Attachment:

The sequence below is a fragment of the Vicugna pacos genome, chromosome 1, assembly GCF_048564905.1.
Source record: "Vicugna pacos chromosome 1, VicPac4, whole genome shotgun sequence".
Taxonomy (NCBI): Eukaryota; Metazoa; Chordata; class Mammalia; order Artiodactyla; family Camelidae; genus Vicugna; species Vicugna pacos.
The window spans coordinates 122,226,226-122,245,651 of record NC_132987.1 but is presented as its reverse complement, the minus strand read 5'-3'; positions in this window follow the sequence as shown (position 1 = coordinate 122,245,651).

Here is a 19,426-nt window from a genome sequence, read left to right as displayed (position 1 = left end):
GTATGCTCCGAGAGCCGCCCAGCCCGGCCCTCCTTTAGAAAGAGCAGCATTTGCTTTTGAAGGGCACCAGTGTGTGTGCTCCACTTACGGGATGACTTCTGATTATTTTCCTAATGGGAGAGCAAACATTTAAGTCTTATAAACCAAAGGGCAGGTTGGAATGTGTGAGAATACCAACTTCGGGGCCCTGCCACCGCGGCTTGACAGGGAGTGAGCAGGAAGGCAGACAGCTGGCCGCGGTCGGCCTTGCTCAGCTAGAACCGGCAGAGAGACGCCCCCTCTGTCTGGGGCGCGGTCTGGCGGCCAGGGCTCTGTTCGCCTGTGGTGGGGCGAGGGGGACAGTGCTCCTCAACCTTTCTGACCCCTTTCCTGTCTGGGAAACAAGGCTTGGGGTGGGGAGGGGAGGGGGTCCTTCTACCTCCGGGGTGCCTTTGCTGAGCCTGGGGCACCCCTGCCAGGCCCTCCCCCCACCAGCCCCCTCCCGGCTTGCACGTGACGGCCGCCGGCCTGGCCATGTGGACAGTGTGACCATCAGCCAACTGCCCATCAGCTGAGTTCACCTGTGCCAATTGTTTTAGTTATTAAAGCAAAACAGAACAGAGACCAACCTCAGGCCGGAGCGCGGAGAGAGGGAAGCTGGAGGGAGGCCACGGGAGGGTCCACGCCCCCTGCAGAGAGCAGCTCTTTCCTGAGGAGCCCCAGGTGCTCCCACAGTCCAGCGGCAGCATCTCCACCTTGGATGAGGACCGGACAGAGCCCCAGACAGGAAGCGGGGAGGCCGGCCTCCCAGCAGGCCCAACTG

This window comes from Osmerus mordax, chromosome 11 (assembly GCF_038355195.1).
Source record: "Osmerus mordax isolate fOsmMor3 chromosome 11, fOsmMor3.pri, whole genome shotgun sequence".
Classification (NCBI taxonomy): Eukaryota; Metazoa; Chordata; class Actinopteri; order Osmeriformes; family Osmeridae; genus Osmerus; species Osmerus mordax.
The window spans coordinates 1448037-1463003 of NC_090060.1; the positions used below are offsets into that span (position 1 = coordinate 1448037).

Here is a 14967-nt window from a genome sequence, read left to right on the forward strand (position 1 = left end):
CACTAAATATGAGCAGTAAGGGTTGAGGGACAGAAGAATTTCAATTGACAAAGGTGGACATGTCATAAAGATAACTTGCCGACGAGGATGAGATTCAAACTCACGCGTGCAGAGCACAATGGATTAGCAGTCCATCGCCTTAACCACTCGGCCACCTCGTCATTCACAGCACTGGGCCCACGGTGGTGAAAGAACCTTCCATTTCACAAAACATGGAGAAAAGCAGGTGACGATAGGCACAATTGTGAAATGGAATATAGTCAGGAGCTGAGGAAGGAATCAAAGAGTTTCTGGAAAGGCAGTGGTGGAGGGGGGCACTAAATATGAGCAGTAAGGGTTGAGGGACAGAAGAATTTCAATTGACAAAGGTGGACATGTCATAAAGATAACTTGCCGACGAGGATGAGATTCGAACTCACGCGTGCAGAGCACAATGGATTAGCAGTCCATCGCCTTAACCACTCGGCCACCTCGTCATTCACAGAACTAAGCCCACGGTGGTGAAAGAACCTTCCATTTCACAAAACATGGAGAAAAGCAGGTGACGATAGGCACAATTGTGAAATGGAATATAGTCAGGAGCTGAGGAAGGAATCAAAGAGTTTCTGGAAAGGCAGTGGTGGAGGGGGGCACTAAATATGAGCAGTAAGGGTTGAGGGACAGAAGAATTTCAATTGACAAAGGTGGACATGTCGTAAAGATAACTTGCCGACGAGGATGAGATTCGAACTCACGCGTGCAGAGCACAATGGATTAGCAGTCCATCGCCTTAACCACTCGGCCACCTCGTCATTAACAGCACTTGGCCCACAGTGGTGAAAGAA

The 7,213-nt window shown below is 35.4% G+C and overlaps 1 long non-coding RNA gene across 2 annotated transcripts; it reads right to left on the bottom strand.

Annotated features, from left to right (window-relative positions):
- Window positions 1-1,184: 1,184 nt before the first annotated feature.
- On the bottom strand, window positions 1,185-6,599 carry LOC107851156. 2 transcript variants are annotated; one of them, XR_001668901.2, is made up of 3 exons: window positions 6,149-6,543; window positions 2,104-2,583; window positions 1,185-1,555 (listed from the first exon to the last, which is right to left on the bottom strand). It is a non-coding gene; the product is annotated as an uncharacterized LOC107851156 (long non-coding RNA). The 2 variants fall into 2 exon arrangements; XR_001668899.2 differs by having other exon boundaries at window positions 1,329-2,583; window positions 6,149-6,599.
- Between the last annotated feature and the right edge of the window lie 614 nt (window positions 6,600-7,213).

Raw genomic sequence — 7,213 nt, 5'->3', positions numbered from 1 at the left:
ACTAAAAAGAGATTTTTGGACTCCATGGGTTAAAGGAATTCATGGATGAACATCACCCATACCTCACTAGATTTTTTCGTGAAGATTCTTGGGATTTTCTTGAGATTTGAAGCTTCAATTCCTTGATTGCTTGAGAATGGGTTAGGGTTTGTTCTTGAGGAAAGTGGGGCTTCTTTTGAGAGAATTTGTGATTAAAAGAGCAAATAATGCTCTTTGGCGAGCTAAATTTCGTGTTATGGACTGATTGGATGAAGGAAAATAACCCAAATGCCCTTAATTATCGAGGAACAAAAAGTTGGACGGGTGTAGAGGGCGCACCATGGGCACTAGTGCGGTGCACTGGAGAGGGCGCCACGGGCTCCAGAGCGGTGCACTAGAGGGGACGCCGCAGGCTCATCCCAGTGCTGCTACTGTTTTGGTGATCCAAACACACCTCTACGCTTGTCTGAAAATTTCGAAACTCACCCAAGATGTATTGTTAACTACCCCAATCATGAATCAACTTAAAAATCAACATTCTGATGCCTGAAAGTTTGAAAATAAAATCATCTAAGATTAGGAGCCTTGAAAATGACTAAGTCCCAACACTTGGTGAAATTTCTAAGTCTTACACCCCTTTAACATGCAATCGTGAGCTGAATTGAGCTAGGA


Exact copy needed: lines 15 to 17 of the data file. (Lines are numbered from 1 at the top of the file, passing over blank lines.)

- Window positions 1-1,184: 1,184 nt before the first annotated feature.
- On the bottom strand, window positions 1,185-6,599 carry LOC107851156. 2 transcript variants are annotated; one of them, XR_001668901.2, is made up of 3 exons: window positions 6,149-6,543; window positions 2,104-2,583; window positions 1,185-1,555 (listed from the first exon to the last, which is right to left on the bottom strand). It is a non-coding gene; the product is annotated as an uncharacterized LOC107851156 (long non-coding RNA). The 2 variants fall into 2 exon arrangements; XR_001668899.2 differs by having other exon boundaries at window positions 1,329-2,583; window positions 6,149-6,599.
- Between the last annotated feature and the right edge of the window lie 614 nt (window positions 6,600-7,213).